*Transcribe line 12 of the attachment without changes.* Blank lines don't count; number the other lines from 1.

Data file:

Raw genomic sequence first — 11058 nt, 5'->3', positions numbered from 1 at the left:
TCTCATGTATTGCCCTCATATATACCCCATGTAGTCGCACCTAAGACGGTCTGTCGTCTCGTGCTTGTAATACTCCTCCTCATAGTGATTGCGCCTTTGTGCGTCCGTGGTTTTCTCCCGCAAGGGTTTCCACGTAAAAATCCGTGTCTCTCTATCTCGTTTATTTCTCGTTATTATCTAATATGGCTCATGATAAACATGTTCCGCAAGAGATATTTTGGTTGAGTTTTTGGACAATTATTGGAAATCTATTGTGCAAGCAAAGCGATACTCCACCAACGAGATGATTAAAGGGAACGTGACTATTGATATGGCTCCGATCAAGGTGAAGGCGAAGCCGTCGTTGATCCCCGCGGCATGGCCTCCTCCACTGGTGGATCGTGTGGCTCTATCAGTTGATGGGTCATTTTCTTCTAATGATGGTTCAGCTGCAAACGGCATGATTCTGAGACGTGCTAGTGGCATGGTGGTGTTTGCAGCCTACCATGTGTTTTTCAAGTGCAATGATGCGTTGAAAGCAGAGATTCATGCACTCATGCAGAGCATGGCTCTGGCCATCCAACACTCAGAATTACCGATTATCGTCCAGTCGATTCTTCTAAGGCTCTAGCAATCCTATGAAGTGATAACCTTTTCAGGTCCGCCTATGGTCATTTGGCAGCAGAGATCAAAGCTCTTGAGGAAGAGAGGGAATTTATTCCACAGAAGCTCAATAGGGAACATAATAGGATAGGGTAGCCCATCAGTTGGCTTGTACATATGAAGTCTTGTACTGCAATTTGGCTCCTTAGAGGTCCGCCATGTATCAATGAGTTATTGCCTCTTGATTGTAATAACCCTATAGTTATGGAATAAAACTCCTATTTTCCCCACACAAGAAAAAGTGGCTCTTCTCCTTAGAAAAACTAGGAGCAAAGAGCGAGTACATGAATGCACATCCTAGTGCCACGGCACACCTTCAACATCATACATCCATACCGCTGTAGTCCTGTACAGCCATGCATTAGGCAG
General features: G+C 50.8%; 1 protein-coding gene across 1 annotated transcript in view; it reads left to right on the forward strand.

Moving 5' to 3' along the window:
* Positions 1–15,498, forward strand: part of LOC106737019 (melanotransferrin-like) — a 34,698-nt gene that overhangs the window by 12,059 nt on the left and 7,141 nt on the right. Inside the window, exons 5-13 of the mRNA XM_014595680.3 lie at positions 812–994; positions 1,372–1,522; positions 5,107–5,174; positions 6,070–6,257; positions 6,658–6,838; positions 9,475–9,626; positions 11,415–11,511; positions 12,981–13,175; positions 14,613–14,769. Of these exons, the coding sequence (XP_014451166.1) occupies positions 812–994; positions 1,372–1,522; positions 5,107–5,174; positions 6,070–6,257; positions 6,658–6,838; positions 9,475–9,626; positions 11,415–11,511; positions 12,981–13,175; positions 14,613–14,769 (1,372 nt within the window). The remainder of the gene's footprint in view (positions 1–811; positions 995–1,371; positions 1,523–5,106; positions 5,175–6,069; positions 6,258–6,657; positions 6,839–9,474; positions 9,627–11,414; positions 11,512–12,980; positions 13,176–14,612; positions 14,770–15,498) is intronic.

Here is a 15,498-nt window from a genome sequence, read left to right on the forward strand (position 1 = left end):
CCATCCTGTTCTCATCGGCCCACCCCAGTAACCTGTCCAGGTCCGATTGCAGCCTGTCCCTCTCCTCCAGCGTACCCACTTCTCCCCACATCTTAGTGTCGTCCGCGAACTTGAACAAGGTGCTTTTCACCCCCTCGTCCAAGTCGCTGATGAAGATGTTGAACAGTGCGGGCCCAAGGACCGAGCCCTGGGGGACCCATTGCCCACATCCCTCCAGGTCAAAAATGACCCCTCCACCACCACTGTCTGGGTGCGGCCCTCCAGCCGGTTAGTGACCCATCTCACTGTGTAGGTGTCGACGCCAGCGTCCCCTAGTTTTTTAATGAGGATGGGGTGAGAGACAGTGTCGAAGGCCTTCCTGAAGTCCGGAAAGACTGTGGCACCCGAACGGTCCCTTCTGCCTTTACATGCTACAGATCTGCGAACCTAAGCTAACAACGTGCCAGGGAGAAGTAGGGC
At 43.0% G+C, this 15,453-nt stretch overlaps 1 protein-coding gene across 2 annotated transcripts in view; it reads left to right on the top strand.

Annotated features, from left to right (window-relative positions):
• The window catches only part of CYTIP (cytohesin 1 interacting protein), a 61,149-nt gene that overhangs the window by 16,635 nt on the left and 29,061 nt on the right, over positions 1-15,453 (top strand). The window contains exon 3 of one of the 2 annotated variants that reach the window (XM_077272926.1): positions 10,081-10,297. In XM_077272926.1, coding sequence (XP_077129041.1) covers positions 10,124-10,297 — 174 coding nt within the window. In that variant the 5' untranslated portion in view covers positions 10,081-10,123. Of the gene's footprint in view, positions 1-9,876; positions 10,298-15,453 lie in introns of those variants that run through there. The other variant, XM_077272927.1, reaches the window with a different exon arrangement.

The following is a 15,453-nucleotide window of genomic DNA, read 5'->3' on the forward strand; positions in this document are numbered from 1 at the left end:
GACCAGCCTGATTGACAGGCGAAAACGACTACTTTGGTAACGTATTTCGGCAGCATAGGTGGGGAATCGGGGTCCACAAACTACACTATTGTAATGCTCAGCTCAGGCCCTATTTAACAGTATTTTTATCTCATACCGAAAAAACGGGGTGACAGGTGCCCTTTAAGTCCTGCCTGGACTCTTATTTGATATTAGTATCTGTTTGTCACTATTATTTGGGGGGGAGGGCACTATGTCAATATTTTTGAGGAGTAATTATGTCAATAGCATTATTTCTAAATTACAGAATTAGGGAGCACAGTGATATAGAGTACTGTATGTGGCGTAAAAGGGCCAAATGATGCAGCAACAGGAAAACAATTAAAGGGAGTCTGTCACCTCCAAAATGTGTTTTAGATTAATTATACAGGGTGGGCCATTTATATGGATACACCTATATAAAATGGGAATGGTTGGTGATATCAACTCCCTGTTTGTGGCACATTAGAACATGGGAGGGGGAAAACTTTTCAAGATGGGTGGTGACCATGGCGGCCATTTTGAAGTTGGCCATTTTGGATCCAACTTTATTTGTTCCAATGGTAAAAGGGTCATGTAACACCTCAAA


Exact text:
GACCAGCCTGATTGACAGGCGAAAACGACTACTTTGGTAACGTATTTCGGCAGCATAGGTGGGGAATCGGGGTCCACAAACTACACTATTGTAATGCTCAGCTCAGGCCCTATTTAACAGTATTTTTATCTCATACCGAAAAAACGGGGTGACAGGTGCCCTTTAAGTCCTGCCTGGACTCTTATTTGATATTAGTATCTGTTTGTCACTATTATTTGGGGGGGAGGGCACTATGTCAATATTTTTGAGGAGTAATTATGTCAATAGCATTATTTCTAAATTACAGAATTAGGGAGCACAGTGATATAGAGTACTGTATGTGGCGTAAAAGGGCCAAATGATGCAGCAACAGGAAAACAATTAAAGGGAGTCTGTCACCTCCAAAATGTGTTTTAGATTAATTATACAGGGTGGGCCATTTATATGGATACACCTATATAAAATGGGAATGGTTGGTGATATCAACTCCCTGTTTGTGGCACATTAGAACATGGGAGGGGGAAAACTTTTCAAGATGGGTGGTGACCATGGCGGCCATTTTGAAGTTGGCCATTTTGGATCCAACTTTATTTGTTCCAATGGTAAAAGGGTCATGTAACACCTCAAA